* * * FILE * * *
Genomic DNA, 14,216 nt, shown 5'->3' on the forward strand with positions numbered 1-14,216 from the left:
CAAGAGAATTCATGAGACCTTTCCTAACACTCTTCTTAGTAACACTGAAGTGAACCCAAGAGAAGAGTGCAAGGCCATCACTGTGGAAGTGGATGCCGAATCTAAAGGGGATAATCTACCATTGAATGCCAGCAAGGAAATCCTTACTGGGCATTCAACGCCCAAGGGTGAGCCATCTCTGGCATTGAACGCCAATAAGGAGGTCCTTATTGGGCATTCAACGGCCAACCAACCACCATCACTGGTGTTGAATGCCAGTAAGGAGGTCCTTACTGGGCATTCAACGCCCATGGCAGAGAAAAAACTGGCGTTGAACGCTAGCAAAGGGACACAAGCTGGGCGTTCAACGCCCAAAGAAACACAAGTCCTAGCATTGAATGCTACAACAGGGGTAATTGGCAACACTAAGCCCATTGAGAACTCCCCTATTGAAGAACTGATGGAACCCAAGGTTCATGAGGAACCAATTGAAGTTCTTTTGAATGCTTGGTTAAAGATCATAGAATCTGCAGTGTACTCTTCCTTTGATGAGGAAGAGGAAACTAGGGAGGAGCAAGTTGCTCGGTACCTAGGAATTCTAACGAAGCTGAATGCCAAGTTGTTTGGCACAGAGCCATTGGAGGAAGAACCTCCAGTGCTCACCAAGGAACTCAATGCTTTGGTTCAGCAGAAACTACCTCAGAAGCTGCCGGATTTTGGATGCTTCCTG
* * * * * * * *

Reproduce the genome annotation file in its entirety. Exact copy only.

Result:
Genomic DNA, 14,216 nt, shown 5'->3' on the forward strand with positions numbered 1-14,216 from the left:
CAAGAGAATTCATGAGACCTTTCCTAACACTCTTCTTAGTAACACTGAAGTGAACCCAAGAGAAGAGTGCAAGGCCATCACTGTGGAAGTGGATGCCGAATCTAAAGGGGATAATCTACCATTGAATGCCAGCAAGGAAATCCTTACTGGGCATTCAACGCCCAAGGGTGAGCCATCTCTGGCATTGAACGCCAATAAGGAGGTCCTTATTGGGCATTCAACGGCCAACCAACCACCATCACTGGTGTTGAATGCCAGTAAGGAGGTCCTTACTGGGCATTCAACGCCCATGGCAGAGAAAAAACTGGCGTTGAACGCTAGCAAAGGGACACAAGCTGGGCGTTCAACGCCCAAAGAAACACAAGTCCTAGCATTGAATGCTACAACAGGGGTAATTGGCAACACTAAGCCCATTGAGAACTCCCCTATTGAAGAACTGATGGAACCCAAGGTTCATGAGGAACCAATTGAAGTTCTTTTGAATGCTTGGTTAAAGATCATAGAATCTGCAGTGTACTCTTCCTTTGATGAGGAAGAGGAAACTAGGGAGGAGCAAGTTGCTCGGTACCTAGGAATTCTAACGAAGCTGAATGCCAAGTTGTTTGGCACAGAGCCATTGGAGGAAGAACCTCCAGTGCTCACCAAGGAACTCAATGCTTTGGTTCAGCAGAAACTACCTCAGAAGCTGCCGGATTTTGGATGCTTCCTG